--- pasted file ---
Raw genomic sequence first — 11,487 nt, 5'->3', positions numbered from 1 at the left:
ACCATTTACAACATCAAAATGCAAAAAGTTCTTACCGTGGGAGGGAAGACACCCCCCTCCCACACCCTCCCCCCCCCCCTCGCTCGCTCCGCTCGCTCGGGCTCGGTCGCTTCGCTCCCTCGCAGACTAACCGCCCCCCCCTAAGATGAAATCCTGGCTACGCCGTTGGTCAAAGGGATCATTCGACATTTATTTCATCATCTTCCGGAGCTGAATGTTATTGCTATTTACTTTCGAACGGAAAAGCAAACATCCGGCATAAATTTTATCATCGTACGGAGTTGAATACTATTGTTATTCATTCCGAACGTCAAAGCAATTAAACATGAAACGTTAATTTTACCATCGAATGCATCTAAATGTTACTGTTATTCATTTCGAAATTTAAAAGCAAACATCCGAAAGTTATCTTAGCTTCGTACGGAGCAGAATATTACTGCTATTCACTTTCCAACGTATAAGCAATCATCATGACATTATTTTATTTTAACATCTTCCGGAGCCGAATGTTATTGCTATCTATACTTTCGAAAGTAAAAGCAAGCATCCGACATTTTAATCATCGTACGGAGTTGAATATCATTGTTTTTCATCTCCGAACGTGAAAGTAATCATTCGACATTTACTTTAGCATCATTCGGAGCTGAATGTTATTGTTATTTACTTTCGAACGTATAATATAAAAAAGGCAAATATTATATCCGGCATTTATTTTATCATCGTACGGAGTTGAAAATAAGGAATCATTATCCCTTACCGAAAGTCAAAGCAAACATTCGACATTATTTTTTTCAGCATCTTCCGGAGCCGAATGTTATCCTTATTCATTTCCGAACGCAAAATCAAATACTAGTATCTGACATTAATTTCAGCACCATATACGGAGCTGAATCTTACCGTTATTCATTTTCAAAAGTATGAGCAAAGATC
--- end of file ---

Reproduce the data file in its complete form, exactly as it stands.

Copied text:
Raw genomic sequence first — 11,487 nt, 5'->3', positions numbered from 1 at the left:
ACCATTTACAACATCAAAATGCAAAAAGTTCTTACCGTGGGAGGGAAGACACCCCCCTCCCACACCCTCCCCCCCCCCCTCGCTCGCTCCGCTCGCTCGGGCTCGGTCGCTTCGCTCCCTCGCAGACTAACCGCCCCCCCCTAAGATGAAATCCTGGCTACGCCGTTGGTCAAAGGGATCATTCGACATTTATTTCATCATCTTCCGGAGCTGAATGTTATTGCTATTTACTTTCGAACGGAAAAGCAAACATCCGGCATAAATTTTATCATCGTACGGAGTTGAATACTATTGTTATTCATTCCGAACGTCAAAGCAATTAAACATGAAACGTTAATTTTACCATCGAATGCATCTAAATGTTACTGTTATTCATTTCGAAATTTAAAAGCAAACATCCGAAAGTTATCTTAGCTTCGTACGGAGCAGAATATTACTGCTATTCACTTTCCAACGTATAAGCAATCATCATGACATTATTTTATTTTAACATCTTCCGGAGCCGAATGTTATTGCTATCTATACTTTCGAAAGTAAAAGCAAGCATCCGACATTTTAATCATCGTACGGAGTTGAATATCATTGTTTTTCATCTCCGAACGTGAAAGTAATCATTCGACATTTACTTTAGCATCATTCGGAGCTGAATGTTATTGTTATTTACTTTCGAACGTATAATATAAAAAAGGCAAATATTATATCCGGCATTTATTTTATCATCGTACGGAGTTGAAAATAAGGAATCATTATCCCTTACCGAAAGTCAAAGCAAACATTCGACATTATTTTTTTCAGCATCTTCCGGAGCCGAATGTTATCCTTATTCATTTCCGAACGCAAAATCAAATACTAGTATCTGACATTAATTTCAGCACCATATACGGAGCTGAATCTTACCGTTATTCATTTTCAAAAGTATGAGCAAAGATC